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Next up in our discussion of awesome pinnipeds (seals and sea lions) are the elephant seals. Our intern, Trevor Derie, shares why these huge, and often extreme, marine mammals are the coolest:

The elephant seal is an extremophile when it comes to pinnipeds, leading the pack in physiological and functionality aspects. Consisting of two species, the Northern elephant seal (Mirounga angustirostris) and Southern elephant seal (Mirounga leonina), this seal is easily recognizable with its trunk and size, becoming a popular animal to document and observe during its short time periods on the beach. After being hunted to near extinction for meat and oil, the species have rebounded to near pre-hunting levels! Though the two species look completely identical, a few key differences do exist between them.

For starters, while the females of both elephant seals are relatively the same size (growing up to around 1,300 pounds on average), the Southern elephant seal males can grow much larger than their Northern counterparts. An extreme case of sexual dimorphism (differences in appearance/size between males and females), males are often five or even ten times larger than the females, with Northern males reaching up to 5,000 pounds and the Southern males growing even larger to 8,800 pounds, making them the the two largest seals and pinnipeds in the world!

Male Northern elephant seal (top) compared with female (bottom), a great example of sexual dimorphism. Photo credit: Mike Baird.

The Northern elephant seal can be found in the Northeastern Pacific ocean, ranging from Northern Mexico to the Aleutian Island in Alaska, with most breeding colonies found in California during the winter. The Southern elephant seal can be found in Antarctic and sub-Antarctic waters, including southern New Zealand, the Falkland Islands, and other latitudinally similar locations. South Georgia Island presents the largest breeding colony by far, hosting 400,000 individuals! Elephant seals typically only come on land in late winter to breed and molt – a 5(ish) week process of shedding and replacing the body’s outer hair and skin layer. After this, the animals will spend the rest of their time out at sea, often migrating thousands of miles away from the breeding grounds to more food rich areas (such as the northerners travelling from California to Alaska). During this time, the animals exclusively spend their time in the water, feeding on all the available resources they can find and floating at the surface to sleep.

Northern elephant seal replacing the old skin layer with a newer, darker underlayer during their annual molt. Photo credit: Jenny Varley.

Presenting another case of being an extremophile, the elephant seal can dive to amazing depths for food, searching primarily for deepwater squid, fish, skates or even some sharks and crustaceans. Though primarily diving to 1,000-2,000 feet (already deep!), some individuals have been recorded to go even deeper, with a Southern elephant seal recorded dive to 7,800 feet! Since they dive so much deeper than other seal and sea lion species, their eyes are actually structured differently than other seals. In the eye, rods function in low light conditions to identify objects, but cannot discriminate colors – the primary function of cones. These seals actually have more rods than cones in their eyes, helping them hunt down below as more and more light disappears the deeper they dive.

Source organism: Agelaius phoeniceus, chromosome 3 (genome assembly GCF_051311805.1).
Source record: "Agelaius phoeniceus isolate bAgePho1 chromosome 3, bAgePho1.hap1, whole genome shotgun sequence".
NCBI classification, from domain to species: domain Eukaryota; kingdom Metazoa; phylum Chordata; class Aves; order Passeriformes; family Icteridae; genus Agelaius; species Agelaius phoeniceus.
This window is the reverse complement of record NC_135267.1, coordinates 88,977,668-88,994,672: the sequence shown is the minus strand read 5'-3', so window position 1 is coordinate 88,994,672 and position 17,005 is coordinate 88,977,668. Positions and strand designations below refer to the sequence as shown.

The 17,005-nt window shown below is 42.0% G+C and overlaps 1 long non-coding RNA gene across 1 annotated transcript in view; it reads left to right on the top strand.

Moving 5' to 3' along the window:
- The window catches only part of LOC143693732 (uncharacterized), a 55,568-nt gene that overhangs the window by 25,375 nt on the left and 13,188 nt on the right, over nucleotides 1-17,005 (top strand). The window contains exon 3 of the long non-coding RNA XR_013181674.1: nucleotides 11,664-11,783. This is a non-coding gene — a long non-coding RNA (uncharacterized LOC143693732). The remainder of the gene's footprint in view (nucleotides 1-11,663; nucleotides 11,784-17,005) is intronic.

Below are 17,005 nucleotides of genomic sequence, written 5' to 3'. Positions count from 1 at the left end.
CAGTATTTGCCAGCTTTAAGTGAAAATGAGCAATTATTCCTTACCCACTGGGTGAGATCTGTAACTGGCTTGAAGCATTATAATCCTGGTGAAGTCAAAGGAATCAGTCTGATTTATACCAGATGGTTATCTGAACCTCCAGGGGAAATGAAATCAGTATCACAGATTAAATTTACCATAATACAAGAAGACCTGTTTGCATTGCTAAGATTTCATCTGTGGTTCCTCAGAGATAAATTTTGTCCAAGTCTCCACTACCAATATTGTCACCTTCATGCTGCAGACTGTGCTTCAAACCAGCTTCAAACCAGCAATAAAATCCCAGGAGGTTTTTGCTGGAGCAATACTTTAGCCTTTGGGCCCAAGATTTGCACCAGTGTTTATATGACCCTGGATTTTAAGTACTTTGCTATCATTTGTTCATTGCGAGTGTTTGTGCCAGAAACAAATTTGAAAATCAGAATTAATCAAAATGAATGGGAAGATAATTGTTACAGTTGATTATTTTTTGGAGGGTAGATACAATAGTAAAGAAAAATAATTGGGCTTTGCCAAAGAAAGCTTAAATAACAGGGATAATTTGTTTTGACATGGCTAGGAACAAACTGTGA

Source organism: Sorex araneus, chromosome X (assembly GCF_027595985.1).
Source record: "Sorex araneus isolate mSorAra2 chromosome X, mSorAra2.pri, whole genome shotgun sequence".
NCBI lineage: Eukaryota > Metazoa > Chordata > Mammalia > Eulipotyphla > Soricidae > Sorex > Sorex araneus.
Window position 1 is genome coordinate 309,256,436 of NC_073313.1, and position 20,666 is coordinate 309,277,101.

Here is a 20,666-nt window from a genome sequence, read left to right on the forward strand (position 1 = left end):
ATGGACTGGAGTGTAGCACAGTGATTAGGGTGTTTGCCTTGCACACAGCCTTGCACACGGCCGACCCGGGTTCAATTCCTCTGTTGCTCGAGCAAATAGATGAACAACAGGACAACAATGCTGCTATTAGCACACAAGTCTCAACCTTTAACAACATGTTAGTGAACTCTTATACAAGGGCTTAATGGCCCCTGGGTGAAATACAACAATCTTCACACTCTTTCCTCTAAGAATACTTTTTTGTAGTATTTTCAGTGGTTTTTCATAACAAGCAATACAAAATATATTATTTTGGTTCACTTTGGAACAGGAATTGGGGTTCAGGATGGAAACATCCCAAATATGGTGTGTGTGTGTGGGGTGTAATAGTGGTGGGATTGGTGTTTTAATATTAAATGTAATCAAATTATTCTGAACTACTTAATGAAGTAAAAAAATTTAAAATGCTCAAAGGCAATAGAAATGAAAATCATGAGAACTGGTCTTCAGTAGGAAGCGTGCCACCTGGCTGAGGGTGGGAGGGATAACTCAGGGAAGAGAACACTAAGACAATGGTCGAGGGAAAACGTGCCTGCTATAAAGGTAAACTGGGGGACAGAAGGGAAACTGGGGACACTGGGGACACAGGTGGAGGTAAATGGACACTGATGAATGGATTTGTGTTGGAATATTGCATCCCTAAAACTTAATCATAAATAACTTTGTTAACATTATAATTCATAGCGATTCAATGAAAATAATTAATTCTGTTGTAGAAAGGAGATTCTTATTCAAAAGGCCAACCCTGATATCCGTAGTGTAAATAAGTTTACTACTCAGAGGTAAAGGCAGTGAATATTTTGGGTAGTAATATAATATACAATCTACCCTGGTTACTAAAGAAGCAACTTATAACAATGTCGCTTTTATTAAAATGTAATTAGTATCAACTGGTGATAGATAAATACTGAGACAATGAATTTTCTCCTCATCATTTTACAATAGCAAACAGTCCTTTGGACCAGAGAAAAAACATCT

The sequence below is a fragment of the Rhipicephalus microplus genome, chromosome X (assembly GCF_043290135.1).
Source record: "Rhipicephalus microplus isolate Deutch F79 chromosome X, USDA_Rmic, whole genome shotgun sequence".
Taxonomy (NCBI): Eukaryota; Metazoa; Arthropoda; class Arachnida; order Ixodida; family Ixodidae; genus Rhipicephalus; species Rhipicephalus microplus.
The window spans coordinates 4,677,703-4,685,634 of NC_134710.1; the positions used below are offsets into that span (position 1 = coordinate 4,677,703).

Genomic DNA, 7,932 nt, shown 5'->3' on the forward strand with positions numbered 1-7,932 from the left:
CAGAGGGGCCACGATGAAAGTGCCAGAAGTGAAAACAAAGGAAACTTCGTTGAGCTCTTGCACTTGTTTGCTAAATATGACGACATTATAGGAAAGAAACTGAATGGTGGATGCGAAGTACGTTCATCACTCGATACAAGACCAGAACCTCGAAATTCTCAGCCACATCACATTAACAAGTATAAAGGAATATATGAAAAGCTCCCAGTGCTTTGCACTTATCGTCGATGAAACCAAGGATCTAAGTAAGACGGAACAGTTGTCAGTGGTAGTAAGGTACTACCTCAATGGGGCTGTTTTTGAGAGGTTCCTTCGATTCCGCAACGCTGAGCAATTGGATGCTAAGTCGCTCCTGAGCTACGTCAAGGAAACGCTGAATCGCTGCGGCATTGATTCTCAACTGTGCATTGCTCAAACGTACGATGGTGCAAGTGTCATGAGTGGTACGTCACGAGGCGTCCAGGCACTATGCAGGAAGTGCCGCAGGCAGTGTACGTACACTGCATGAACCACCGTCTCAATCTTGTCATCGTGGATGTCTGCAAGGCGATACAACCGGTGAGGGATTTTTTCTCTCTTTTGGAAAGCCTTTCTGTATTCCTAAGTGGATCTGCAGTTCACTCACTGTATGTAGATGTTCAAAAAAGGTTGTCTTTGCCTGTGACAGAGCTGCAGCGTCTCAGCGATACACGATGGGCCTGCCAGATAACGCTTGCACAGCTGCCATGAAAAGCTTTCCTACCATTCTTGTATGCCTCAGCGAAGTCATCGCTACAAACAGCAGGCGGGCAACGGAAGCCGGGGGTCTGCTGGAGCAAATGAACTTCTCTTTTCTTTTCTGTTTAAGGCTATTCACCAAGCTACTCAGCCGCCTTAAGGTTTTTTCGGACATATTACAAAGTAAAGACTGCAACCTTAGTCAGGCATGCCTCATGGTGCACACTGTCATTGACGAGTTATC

Perhaps the most noticeable and obvious aspect of the elephant seal is the male’s proboscis – that is, the “trunk” of the seal (hence the name elephant seal). The proboscis, developing after around four years of age in mature males, is used for sound production primarily during the mating season. These sounds consist of loud roars or grunts to attract females and fend off challenging or lower-ranking bull males. During a breeding season, a successful male will mate with at least 30-50 females in his harem, should he successfully fend off challengers. However, maintaining the harem often results in a brutal and bloody battle between bulls, with challengers slamming and biting each other until one backs down. Females will birth one pup and feed it milk very high in fat (up to 50% milkfat!) for four weeks before leaving them to fend for themselves.

Watch this video to see male elephant seals fighting over their harem.

Though rare, there are a few elephant seals that call the Salish Sea home, with the exception of a few passers-by. Race Rocks, a small island south of Victoria B.C., hosts the northernmost known breeding colony of Northern Elephant seals, with a few males and females returning each year. More locally, four well known elephant seals (all in the same family) return annually here in Anacortes and Whidbey Island. A particular young female, Elsie Mae, has become a bit of nuisance to some in the area, as she has grown up around people and therefore is comfortable lounging on crowded beaches and even the road when molting. I had the opportunity to see her most days for field work during her molt, helping people stay a respectable distance away from her until she finished her molting and headed out to sea. Let’s hope she and her family members stay out of trouble on our busy beaches as they return each Spring!

Our local “celebrity”, Elsie Mae the Northern elephant seal, lounging on the beaches of Anacortes.

And don’t forget: if you happen to see her or any other marine mammals hauled out, PLEASE keep away! They are often trying to rest, molt, or give birth to pups, so give them a wide berth, keep dogs or other pets on leashes, and try to disturb them as little as possible.

cindy.elliser@pacmam.org

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